SAN FRANCISCO (Reuters) — Facebook has emerged as one of the biggest Silicon Valley players not to have agreed with other technology companies to avoid poaching each other's employees, saving the social-networking giant years of costly litigation.
According to court filings unsealed last week, Sheryl Sandberg had just been installed as Facebook's chief operating officer when one of her former colleagues from Google emailed her. Facebook's aggressive recruitment of Google employees had heightened tensions between the two companies to "Defcon 2," top Google executive Jonathan Rosenberg told Sandberg in August 2008.
"Fix this problem. Propose that you will substantially lower the rate at which you hire people from us," Rosenberg told Sandberg in an email. "Then make sure that happens."
But Sandberg deflected Rosenberg's entreaties, saying she thought Google only had limited no-hire agreements with companies with whom it shared board members, not blanket no-hire policies with other companies.
That response has made Facebook a witness, rather than a defendant, in a massive antitrust lawsuit brought by tech workers against the largest players in Silicon Valley.
Plaintiffs say companies like Apple, Google and Intel drove down wages by agreeing to avoid soliciting employees from each other.
"I declined at that time to limit Facebook's recruitment or hiring of Google employees," Sandberg wrote in a sworn declaration submitted by the plaintiffs in court.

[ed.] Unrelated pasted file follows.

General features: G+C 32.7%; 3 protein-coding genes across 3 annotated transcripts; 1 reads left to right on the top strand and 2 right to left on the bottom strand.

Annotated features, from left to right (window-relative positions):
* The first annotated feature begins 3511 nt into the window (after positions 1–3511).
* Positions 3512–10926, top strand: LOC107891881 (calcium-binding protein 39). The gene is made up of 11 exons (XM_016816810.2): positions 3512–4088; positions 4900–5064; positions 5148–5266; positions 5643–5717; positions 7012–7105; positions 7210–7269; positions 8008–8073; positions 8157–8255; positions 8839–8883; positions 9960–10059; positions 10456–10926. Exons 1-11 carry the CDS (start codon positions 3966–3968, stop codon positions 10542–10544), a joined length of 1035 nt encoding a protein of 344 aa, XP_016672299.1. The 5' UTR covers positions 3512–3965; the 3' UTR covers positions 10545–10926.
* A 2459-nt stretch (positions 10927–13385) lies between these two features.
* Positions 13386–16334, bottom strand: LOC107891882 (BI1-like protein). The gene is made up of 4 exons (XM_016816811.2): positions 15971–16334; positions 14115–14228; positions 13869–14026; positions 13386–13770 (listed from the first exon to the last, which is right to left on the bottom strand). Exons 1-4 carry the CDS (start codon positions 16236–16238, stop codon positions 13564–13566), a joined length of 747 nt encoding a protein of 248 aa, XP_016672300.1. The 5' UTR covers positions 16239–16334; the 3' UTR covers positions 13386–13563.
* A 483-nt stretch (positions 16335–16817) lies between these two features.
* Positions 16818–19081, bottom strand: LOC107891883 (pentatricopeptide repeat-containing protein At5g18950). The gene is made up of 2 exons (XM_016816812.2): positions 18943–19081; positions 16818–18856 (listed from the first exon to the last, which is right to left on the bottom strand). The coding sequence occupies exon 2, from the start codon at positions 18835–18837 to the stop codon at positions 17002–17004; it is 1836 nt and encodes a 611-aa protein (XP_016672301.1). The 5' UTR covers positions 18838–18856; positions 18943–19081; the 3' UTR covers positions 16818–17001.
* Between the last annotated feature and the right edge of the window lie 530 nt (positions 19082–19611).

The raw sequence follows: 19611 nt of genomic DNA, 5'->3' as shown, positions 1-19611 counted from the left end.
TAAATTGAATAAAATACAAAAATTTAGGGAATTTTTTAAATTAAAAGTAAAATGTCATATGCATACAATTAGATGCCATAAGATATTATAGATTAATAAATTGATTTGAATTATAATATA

Representatives for Facebook and Google could not immediately be reached for comment.
In past statements, Google said it has always "actively and aggressively" recruited top talent.
Harry First, a professor at New York University School of Law who specializes in antitrust, said the exchange between Sandberg and Rosenberg at a minimum confirms how board relationships between the tech companies initially drove the agreements not to solicit from each other, which then expanded from there.
"That does not look good to the jury," First said.
However, the defendants can also argue that the refusal of companies like Facebook to limit hiring shows that any alleged conspiracy couldn't have impacted the broader job market and wages in general.
In 2010, Google, Apple, Adobe Systems, Intel and others agreed to a settlement of a U.S. Justice Department probe that barred them from agreeing not to poach each other's employees.
The companies have since been fighting the civil antitrust lawsuit. They argue the plaintiffs cannot successfully prove an overarching conspiracy to impact wages.
The civil case in U.S. District Court, Northern District of California is In Re: High-Tech Employee Antitrust Litigation, 11-cv-2509.